For anything you shoot, you should also be able to reload, and I recommend a good stationary press akin to the one I mentioned before, as well as a Lee handloading kit with dies and accessories.  The latter you can pack in your rucksack, as you never know when you might need it.  So hopefully you’ll take some advice to stock up and “plow the field” on different calibers.  If you run across a supply that won’t feed your main piece, it would be good to have a backup piece that can fire what you find until your “lead sled dog” is “fed” and up and running again.  Keep that powder dry, no matter what the caliber, and stay in that good fight!  JJ out!

Jeremiah Johnson is the Nom de plume of a retired Green Beret of the United States Army Special Forces (Airborne). Mr. Johnson was a Special Forces Medic, EMT and ACLS-certified, with comprehensive training in wilderness survival, rescue, and patient-extraction. He is a Certified Master Herbalist and a graduate of the Global College of Natural Medicine of Santa Ana, CA. A graduate of the U.S. Army’s survival course of SERE school (Survival Evasion Resistance Escape), Mr. Johnson also successfully completed the Montana Master Food Preserver Course for home-canning, smoking, and dehydrating foods.

Mr. Johnson dries and tinctures a wide variety of medicinal herbs taken by wild crafting and cultivation, in addition to preserving and canning his own food. An expert in land navigation, survival, mountaineering, and parachuting as trained by the United States Army, Mr. Johnson is an ardent advocate for preparedness, self-sufficiency, and long-term disaster sustainability for families. He and his wife survived Hurricane Katrina and its aftermath. Cross-trained as a Special Forces Engineer, he is an expert in supply, logistics, transport, and long-term storage of perishable materials, having incorporated many of these techniques plus some unique innovations in his own homestead.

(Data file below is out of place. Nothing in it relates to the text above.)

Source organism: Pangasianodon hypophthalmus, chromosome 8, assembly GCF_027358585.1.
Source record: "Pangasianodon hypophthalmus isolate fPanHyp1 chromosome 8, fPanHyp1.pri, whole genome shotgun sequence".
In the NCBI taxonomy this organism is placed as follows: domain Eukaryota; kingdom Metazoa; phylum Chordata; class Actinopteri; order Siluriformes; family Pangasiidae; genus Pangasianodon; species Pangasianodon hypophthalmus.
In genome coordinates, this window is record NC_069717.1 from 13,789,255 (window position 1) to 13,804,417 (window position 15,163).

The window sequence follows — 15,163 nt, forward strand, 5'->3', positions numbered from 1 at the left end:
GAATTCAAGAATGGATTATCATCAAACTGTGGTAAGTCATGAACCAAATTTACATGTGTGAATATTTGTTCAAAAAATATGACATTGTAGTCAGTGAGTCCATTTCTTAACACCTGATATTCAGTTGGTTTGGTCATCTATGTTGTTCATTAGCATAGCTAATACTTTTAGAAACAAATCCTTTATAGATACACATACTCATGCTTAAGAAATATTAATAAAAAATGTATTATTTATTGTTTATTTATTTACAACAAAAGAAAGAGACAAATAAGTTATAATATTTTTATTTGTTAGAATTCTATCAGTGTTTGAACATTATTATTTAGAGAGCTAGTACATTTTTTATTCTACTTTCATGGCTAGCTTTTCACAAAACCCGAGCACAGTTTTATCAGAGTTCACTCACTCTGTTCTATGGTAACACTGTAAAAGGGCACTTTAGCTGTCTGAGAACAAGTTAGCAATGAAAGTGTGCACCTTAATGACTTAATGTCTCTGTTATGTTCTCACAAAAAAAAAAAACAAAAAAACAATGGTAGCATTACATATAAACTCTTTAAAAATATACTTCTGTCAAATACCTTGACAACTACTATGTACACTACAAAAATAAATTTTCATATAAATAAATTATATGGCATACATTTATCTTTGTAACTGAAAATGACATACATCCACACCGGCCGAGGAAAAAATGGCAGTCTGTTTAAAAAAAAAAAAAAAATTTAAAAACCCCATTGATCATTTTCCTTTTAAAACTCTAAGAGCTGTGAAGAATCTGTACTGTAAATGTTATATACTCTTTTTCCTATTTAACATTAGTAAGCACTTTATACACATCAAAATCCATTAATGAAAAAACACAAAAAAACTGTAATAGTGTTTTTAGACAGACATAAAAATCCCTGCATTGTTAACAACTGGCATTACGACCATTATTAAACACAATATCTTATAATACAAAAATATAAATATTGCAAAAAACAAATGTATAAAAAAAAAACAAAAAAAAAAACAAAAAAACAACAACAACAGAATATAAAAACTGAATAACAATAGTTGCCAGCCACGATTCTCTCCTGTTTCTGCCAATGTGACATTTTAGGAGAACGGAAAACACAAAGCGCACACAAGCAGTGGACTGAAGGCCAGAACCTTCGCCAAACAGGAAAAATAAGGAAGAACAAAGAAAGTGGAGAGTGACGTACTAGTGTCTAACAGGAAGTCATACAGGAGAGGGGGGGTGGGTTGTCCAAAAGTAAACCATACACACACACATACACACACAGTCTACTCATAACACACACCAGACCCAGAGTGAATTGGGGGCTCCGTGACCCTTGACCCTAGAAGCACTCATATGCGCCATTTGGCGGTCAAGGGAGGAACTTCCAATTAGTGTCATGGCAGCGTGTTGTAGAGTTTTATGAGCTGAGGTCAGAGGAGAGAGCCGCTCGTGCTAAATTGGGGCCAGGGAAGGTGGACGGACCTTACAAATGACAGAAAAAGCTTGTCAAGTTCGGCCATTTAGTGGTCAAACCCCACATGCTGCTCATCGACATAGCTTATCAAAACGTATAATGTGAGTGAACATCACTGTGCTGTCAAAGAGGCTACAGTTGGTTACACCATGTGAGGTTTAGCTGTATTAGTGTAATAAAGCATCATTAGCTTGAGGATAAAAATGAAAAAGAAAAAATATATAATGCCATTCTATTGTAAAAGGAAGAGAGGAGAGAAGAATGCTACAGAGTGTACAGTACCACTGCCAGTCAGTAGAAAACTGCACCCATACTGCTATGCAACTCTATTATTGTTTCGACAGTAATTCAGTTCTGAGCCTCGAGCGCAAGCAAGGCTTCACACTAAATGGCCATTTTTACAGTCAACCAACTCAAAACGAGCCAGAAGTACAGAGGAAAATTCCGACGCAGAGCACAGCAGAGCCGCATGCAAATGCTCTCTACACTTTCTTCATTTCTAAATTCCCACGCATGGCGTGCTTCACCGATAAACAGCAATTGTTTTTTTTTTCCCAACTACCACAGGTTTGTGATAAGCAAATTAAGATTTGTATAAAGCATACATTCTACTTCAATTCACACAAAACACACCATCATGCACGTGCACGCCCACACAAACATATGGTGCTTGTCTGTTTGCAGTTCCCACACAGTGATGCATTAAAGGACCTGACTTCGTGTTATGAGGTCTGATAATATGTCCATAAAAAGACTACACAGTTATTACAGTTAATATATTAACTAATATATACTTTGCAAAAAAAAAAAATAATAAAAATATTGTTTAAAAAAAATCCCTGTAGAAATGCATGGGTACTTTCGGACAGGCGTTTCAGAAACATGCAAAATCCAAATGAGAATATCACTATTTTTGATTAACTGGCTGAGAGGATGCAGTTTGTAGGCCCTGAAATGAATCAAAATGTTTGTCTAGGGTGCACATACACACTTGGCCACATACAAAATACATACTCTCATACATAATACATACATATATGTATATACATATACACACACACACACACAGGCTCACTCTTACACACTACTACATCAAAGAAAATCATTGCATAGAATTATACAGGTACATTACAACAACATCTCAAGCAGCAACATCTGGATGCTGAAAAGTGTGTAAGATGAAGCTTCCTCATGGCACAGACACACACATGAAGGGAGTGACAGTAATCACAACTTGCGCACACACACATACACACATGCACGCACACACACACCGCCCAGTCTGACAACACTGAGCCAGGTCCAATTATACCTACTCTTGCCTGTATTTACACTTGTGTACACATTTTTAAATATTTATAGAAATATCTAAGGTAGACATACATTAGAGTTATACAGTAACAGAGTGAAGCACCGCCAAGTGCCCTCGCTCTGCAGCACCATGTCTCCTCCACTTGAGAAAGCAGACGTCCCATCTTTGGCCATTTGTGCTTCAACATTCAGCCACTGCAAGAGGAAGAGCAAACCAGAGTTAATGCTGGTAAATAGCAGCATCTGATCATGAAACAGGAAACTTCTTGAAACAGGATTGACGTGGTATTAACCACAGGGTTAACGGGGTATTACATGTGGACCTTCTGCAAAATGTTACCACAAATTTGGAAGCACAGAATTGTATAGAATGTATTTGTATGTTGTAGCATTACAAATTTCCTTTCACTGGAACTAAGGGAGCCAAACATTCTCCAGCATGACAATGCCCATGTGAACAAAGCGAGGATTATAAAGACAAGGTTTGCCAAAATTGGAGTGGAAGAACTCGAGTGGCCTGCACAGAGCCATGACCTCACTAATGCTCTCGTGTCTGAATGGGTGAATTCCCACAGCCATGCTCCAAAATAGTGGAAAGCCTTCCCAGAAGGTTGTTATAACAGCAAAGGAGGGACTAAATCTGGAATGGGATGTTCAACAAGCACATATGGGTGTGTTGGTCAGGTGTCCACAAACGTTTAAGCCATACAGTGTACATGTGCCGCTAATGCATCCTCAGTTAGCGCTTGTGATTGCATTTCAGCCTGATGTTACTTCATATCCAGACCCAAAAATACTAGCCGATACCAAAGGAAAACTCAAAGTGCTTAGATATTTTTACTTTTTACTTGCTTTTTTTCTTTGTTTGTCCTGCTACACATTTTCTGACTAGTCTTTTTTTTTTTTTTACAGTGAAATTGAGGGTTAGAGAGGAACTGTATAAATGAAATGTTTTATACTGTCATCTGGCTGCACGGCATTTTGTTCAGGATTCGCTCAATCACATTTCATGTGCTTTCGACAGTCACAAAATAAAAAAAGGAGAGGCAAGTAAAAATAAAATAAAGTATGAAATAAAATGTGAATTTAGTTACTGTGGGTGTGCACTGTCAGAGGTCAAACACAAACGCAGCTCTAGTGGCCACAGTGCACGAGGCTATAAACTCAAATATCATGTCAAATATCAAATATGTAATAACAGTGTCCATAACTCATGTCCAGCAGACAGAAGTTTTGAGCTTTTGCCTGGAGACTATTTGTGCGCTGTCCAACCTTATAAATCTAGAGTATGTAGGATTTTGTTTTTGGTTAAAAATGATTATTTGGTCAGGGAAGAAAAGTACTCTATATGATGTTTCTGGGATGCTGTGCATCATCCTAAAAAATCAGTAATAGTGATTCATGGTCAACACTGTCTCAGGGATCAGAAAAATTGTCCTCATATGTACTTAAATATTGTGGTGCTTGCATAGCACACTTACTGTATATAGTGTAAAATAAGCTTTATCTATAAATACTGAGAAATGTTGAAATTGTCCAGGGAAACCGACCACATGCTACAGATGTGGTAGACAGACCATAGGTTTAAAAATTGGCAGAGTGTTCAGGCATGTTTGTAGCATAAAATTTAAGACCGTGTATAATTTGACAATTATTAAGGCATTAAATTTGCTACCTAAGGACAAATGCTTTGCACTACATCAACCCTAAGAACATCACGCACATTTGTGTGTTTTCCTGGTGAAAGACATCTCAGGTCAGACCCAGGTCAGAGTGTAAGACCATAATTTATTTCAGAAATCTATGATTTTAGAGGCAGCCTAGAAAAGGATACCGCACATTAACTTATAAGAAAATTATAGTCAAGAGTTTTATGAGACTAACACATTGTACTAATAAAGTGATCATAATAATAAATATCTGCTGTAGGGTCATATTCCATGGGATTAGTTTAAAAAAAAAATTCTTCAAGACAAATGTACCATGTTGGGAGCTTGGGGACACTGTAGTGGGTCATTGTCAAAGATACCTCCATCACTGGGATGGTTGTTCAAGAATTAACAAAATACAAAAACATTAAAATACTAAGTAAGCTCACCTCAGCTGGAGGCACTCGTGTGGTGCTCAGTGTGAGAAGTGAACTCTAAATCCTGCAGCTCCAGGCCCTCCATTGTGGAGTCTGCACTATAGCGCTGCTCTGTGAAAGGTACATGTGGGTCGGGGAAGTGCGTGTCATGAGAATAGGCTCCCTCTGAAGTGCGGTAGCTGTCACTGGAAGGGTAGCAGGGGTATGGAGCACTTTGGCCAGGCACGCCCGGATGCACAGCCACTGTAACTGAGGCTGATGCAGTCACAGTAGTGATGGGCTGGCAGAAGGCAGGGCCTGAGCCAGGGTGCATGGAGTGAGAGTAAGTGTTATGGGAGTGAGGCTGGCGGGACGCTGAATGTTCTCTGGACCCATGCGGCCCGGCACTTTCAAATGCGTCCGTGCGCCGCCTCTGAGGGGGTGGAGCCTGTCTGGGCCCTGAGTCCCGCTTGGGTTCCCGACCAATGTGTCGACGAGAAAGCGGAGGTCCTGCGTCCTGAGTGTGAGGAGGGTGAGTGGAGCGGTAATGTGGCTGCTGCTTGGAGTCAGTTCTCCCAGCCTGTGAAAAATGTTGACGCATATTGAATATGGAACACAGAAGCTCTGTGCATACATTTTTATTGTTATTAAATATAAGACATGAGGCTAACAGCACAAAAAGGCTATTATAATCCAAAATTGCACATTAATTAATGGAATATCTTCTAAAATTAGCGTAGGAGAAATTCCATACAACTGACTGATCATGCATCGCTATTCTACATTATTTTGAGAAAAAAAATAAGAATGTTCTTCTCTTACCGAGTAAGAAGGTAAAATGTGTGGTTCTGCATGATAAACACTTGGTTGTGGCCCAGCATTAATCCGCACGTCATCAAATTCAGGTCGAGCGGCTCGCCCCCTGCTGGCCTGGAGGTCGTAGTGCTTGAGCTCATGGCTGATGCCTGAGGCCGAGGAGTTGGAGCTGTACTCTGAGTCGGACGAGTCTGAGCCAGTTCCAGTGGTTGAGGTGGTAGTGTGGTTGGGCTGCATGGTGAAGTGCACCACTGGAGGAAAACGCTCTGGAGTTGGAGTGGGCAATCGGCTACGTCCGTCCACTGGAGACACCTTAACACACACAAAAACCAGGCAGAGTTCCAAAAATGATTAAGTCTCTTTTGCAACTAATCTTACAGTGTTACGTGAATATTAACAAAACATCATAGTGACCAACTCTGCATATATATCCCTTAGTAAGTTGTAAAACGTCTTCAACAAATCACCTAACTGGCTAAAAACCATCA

Mr. Johnson brings practical, tested experience firmly rooted in formal education to his writings and to our team. He and his wife live in a cabin in the mountains of Western Montana with their three cats.

This information has been made available by Ready Nutrition

Originally published February 24th, 2017
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Never Drop Your Guard: 7 Tips To Improve Your Situational Awareness February 22, 2017

 This article you should not only save, but also burn it into your memory for the finer points mentioned.  As you Guys and Gals out there in ReadyNutrition Land have deduced from the title, situational awareness is a topic covered before in many different articles and it is important all the time.

You must blend that situational awareness with actions to take immediately upon the perception that a situation has arrived.  Notice I said “perception” and not confirmation.  Know why? Because you need to react accordingly with the perception: the confirmation may be too late.

Scoffers are already picking this one apart, thinking “OK, well, you react…what if you overreact and nothing was really wrong?”  Guess what?  I wrote “accordingly with the perception,” meaning that if you are acting accordingly, you’re not overreacting and therefore not responding/taking action with more than what is necessary.

React accordingly, and after you’re in the clear, then you can assess everything that has happened.

Here’s the reason I’m writing this article: